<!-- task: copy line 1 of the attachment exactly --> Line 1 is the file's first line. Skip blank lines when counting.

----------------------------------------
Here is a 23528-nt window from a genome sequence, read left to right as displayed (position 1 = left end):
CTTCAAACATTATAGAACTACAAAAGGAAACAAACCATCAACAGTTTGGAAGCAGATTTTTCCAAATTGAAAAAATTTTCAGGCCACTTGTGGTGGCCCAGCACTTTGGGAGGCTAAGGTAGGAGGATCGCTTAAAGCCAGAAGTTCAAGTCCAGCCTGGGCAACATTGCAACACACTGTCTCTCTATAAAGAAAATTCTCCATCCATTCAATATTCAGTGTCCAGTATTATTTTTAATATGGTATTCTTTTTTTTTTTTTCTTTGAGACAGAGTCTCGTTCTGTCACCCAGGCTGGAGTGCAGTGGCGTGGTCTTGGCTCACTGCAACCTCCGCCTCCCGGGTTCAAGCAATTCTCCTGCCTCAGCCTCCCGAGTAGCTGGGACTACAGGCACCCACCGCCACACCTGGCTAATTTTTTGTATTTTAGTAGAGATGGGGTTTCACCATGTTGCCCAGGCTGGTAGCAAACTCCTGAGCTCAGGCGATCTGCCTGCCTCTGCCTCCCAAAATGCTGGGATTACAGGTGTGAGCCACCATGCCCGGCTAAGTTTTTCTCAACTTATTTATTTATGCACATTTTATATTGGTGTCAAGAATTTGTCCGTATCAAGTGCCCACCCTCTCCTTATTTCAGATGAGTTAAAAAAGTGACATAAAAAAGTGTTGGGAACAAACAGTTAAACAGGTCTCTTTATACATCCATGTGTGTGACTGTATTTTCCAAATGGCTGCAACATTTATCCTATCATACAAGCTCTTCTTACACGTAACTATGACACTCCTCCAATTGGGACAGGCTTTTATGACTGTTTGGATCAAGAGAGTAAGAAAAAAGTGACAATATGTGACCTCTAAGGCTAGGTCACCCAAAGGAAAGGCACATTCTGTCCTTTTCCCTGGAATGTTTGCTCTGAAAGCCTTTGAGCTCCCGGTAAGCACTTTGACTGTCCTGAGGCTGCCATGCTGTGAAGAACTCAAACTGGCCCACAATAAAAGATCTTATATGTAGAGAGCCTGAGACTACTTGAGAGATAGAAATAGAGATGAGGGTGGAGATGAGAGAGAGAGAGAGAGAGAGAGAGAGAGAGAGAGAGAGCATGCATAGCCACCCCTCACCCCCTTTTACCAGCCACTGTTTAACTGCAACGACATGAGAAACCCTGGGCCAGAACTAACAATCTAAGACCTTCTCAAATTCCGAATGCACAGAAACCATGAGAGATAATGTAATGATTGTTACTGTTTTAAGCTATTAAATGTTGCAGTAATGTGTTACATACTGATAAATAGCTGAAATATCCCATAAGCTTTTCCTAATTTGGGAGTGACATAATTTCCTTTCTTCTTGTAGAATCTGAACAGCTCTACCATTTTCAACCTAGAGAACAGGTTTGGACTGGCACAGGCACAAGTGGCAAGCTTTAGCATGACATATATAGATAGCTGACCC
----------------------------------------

Here is a 23528-nt window from a genome sequence, read left to right as displayed (position 1 = left end):